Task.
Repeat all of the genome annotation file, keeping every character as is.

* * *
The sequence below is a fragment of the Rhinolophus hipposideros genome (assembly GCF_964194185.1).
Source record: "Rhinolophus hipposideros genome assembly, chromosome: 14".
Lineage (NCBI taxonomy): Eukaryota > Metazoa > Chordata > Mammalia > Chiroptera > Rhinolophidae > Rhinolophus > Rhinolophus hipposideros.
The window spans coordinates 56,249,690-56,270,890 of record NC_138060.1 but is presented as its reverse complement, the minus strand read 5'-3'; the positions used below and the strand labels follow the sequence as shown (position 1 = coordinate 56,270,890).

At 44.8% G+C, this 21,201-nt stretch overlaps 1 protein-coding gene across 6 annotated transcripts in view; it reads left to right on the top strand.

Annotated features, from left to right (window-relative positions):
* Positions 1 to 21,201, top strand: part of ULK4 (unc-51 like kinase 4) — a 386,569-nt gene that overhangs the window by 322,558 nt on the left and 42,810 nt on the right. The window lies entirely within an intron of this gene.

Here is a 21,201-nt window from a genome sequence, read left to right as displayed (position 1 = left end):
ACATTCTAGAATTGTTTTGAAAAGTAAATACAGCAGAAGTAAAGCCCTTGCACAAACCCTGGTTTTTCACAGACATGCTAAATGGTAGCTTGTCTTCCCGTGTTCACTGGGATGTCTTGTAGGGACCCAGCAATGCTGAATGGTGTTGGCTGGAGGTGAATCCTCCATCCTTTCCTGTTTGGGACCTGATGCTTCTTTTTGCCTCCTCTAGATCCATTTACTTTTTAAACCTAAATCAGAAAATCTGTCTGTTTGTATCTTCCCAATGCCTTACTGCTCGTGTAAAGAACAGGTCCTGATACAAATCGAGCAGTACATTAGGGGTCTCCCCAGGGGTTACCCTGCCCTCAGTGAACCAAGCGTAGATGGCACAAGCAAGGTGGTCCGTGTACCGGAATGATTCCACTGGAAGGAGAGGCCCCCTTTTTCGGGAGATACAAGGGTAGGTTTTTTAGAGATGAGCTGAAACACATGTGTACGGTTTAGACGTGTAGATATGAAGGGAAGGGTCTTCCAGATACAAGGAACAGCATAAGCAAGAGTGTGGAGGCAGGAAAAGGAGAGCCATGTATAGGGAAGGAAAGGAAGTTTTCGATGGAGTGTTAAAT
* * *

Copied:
The sequence below is a fragment of the Rhinolophus hipposideros genome (assembly GCF_964194185.1).
Source record: "Rhinolophus hipposideros genome assembly, chromosome: 14".
Lineage (NCBI taxonomy): Eukaryota > Metazoa > Chordata > Mammalia > Chiroptera > Rhinolophidae > Rhinolophus > Rhinolophus hipposideros.
The window spans coordinates 56,249,690-56,270,890 of record NC_138060.1 but is presented as its reverse complement, the minus strand read 5'-3'; the positions used below and the strand labels follow the sequence as shown (position 1 = coordinate 56,270,890).

At 44.8% G+C, this 21,201-nt stretch overlaps 1 protein-coding gene across 6 annotated transcripts in view; it reads left to right on the top strand.

Annotated features, from left to right (window-relative positions):
* Positions 1 to 21,201, top strand: part of ULK4 (unc-51 like kinase 4) — a 386,569-nt gene that overhangs the window by 322,558 nt on the left and 42,810 nt on the right. The window lies entirely within an intron of this gene.

Here is a 21,201-nt window from a genome sequence, read left to right as displayed (position 1 = left end):
ACATTCTAGAATTGTTTTGAAAAGTAAATACAGCAGAAGTAAAGCCCTTGCACAAACCCTGGTTTTTCACAGACATGCTAAATGGTAGCTTGTCTTCCCGTGTTCACTGGGATGTCTTGTAGGGACCCAGCAATGCTGAATGGTGTTGGCTGGAGGTGAATCCTCCATCCTTTCCTGTTTGGGACCTGATGCTTCTTTTTGCCTCCTCTAGATCCATTTACTTTTTAAACCTAAATCAGAAAATCTGTCTGTTTGTATCTTCCCAATGCCTTACTGCTCGTGTAAAGAACAGGTCCTGATACAAATCGAGCAGTACATTAGGGGTCTCCCCAGGGGTTACCCTGCCCTCAGTGAACCAAGCGTAGATGGCACAAGCAAGGTGGTCCGTGTACCGGAATGATTCCACTGGAAGGAGAGGCCCCCTTTTTCGGGAGATACAAGGGTAGGTTTTTTAGAGATGAGCTGAAACACATGTGTACGGTTTAGACGTGTAGATATGAAGGGAAGGGTCTTCCAGATACAAGGAACAGCATAAGCAAGAGTGTGGAGGCAGGAAAAGGAGAGCCATGTATAGGGAAGGAAAGGAAGTTTTCGATGGAGTGTTAAAT